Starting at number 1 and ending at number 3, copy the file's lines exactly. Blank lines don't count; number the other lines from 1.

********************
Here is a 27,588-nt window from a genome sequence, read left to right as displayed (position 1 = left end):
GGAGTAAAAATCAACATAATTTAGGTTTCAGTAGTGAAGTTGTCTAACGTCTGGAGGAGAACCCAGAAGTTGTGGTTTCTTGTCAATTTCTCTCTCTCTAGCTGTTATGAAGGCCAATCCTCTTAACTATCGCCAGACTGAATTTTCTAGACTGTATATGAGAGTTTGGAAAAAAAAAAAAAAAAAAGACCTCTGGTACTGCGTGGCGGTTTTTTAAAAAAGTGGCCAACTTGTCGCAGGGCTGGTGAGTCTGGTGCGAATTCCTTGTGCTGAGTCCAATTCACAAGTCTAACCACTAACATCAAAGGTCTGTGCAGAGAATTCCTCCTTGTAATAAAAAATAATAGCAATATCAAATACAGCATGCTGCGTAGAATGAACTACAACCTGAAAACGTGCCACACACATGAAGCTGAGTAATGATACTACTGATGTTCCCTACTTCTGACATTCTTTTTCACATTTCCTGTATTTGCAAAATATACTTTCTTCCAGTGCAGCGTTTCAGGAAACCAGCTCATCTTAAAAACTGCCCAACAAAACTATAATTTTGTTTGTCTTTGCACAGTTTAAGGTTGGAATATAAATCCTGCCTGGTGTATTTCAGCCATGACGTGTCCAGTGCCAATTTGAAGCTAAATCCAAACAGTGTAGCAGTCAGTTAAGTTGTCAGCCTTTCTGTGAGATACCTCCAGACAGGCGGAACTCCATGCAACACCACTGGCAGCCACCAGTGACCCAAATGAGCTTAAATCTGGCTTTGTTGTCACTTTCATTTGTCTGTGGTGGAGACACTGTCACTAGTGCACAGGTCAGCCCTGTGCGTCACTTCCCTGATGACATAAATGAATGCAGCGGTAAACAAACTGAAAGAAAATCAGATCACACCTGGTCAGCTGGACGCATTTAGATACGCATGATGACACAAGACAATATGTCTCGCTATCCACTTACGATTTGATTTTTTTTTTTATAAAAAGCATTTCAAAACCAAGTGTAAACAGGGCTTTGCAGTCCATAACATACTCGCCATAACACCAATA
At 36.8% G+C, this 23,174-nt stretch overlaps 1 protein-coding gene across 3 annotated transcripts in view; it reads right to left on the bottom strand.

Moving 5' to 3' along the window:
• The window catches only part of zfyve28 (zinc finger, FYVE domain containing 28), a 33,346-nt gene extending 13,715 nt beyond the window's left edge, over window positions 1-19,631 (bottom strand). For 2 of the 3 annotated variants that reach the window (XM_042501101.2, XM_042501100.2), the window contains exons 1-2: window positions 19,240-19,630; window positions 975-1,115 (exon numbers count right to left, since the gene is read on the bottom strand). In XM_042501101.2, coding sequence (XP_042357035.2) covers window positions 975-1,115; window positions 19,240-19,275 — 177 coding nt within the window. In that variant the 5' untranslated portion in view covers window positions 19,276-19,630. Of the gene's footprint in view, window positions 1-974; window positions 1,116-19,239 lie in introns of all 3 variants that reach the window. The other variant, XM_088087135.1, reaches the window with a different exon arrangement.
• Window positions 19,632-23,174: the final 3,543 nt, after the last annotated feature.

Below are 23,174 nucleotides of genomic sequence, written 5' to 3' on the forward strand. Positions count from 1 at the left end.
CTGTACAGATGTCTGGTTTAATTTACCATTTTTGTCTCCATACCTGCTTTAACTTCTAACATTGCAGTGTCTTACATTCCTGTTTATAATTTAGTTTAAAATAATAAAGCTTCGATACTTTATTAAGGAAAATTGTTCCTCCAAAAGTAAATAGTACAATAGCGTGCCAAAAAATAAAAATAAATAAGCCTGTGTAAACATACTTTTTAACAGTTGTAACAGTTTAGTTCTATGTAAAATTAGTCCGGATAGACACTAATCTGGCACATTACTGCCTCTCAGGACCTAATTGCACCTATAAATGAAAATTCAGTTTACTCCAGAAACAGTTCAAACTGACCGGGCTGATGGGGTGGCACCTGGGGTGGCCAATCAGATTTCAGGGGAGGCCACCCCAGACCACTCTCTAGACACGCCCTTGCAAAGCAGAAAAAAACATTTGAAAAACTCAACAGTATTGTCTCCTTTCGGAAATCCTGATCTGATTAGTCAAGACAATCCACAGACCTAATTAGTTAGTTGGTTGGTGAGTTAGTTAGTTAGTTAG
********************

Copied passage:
Here is a 27,588-nt window from a genome sequence, read left to right as displayed (position 1 = left end):
GGAGTAAAAATCAACATAATTTAGGTTTCAGTAGTGAAGTTGTCTAACGTCTGGAGGAGAACCCAGAAGTTGTGGTTTCTTGTCAATTTCTCTCTCTCTAGCTGTTATGAAGGCCAATCCTCTTAACTATCGCCAGACTGAATTTTCTAGACTGTATATGAGAGTTTGGAAAAAAAAAAAAAAAAAAGACCTCTGGTACTGCGTGGCGGTTTTTTAAAAAAGTGGCCAACTTGTCGCAGGGCTGGTGAGTCTGGTGCGAATTCCTTGTGCTGAGTCCAATTCACAAGTCTAACCACTAACATCAAAGGTCTGTGCAGAGAATTCCTCCTTGTAATAAAAAATAATAGCAATATCAAATACAGCATGCTGCGTAGAATGAACTACAACCTGAAAACGTGCCACACACATGAAGCTGAGTAATGATACTACTGATGTTCCCTACTTCTGACATTCTTTTTCACATTTCCTGTATTTGCAAAATATACTTTCTTCCAGTGCAGCGTTTCAGGAAACCAGCTCATCTTAAAAACTGCCCAACAAAACTATAATTTTGTTTGTCTTTGCACAGTTTAAGGTTGGAATATAAATCCTGCCTGGTGTATTTCAGCCATGACGTGTCCAGTGCCAATTTGAAGCTAAATCCAAACAGTGTAGCAGTCAGTTAAGTTGTCAGCCTTTCTGTGAGATACCTCCAGACAGGCGGAACTCCATGCAACACCACTGGCAGCCACCAGTGACCCAAATGAGCTTAAATCTGGCTTTGTTGTCACTTTCATTTGTCTGTGGTGGAGACACTGTCACTAGTGCACAGGTCAGCCCTGTGCGTCACTTCCCTGATGACATAAATGAATGCAGCGGTAAACAAACTGAAAGAAAATCAGATCACACCTGGTCAGCTGGACGCATTTAGATACGCATGATGACACAAGACAATATGTCTCGCTATCCACTTACGATTTGATTTTTTTTTTTATAAAAAGCATTTCAAAACCAAGTGTAAACAGGGCTTTGCAGTCCATAACATACTCGCCATAACACCAATA
At 36.8% G+C, this 23,174-nt stretch overlaps 1 protein-coding gene across 3 annotated transcripts in view; it reads right to left on the bottom strand.